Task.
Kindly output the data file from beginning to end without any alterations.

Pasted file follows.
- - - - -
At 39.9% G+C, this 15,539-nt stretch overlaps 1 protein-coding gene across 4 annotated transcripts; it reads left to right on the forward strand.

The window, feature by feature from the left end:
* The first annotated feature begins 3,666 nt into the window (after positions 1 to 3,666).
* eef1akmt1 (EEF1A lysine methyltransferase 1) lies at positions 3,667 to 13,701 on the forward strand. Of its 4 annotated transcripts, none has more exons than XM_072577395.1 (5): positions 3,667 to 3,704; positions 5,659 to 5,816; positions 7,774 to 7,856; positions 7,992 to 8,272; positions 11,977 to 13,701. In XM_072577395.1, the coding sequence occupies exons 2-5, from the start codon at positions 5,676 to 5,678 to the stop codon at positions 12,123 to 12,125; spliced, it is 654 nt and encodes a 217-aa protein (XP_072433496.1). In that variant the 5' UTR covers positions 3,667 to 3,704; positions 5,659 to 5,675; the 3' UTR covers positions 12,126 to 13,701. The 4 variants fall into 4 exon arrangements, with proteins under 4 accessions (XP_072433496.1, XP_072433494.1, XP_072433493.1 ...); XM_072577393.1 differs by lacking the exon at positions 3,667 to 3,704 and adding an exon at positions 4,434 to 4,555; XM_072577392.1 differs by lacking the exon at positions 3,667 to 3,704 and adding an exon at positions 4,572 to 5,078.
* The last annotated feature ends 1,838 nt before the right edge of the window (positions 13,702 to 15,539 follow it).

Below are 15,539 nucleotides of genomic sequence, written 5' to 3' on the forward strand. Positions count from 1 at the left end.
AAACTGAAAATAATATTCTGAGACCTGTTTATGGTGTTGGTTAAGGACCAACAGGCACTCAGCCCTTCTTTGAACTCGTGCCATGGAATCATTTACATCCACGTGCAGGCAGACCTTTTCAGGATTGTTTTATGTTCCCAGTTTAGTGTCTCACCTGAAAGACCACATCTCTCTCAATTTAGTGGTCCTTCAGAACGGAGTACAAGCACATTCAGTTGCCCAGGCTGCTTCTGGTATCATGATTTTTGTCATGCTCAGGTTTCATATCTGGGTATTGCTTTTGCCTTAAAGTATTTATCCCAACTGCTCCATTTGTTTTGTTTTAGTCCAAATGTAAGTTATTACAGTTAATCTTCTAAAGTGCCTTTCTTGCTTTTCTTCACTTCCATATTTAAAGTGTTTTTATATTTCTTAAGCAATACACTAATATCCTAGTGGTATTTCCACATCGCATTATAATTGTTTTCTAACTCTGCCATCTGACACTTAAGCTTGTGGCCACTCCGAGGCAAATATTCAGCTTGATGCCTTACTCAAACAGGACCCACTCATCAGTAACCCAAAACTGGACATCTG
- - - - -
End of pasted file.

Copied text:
At 39.9% G+C, this 15,539-nt stretch overlaps 1 protein-coding gene across 4 annotated transcripts; it reads left to right on the forward strand.

The window, feature by feature from the left end:
* The first annotated feature begins 3,666 nt into the window (after positions 1 to 3,666).
* eef1akmt1 (EEF1A lysine methyltransferase 1) lies at positions 3,667 to 13,701 on the forward strand. Of its 4 annotated transcripts, none has more exons than XM_072577395.1 (5): positions 3,667 to 3,704; positions 5,659 to 5,816; positions 7,774 to 7,856; positions 7,992 to 8,272; positions 11,977 to 13,701. In XM_072577395.1, the coding sequence occupies exons 2-5, from the start codon at positions 5,676 to 5,678 to the stop codon at positions 12,123 to 12,125; spliced, it is 654 nt and encodes a 217-aa protein (XP_072433496.1). In that variant the 5' UTR covers positions 3,667 to 3,704; positions 5,659 to 5,675; the 3' UTR covers positions 12,126 to 13,701. The 4 variants fall into 4 exon arrangements, with proteins under 4 accessions (XP_072433496.1, XP_072433494.1, XP_072433493.1 ...); XM_072577393.1 differs by lacking the exon at positions 3,667 to 3,704 and adding an exon at positions 4,434 to 4,555; XM_072577392.1 differs by lacking the exon at positions 3,667 to 3,704 and adding an exon at positions 4,572 to 5,078.
* The last annotated feature ends 1,838 nt before the right edge of the window (positions 13,702 to 15,539 follow it).

Below are 15,539 nucleotides of genomic sequence, written 5' to 3' on the forward strand. Positions count from 1 at the left end.
AAACTGAAAATAATATTCTGAGACCTGTTTATGGTGTTGGTTAAGGACCAACAGGCACTCAGCCCTTCTTTGAACTCGTGCCATGGAATCATTTACATCCACGTGCAGGCAGACCTTTTCAGGATTGTTTTATGTTCCCAGTTTAGTGTCTCACCTGAAAGACCACATCTCTCTCAATTTAGTGGTCCTTCAGAACGGAGTACAAGCACATTCAGTTGCCCAGGCTGCTTCTGGTATCATGATTTTTGTCATGCTCAGGTTTCATATCTGGGTATTGCTTTTGCCTTAAAGTATTTATCCCAACTGCTCCATTTGTTTTGTTTTAGTCCAAATGTAAGTTATTACAGTTAATCTTCTAAAGTGCCTTTCTTGCTTTTCTTCACTTCCATATTTAAAGTGTTTTTATATTTCTTAAGCAATACACTAATATCCTAGTGGTATTTCCACATCGCATTATAATTGTTTTCTAACTCTGCCATCTGACACTTAAGCTTGTGGCCACTCCGAGGCAAATATTCAGCTTGATGCCTTACTCAAACAGGACCCACTCATCAGTAACCCAAAACTGGACATCTG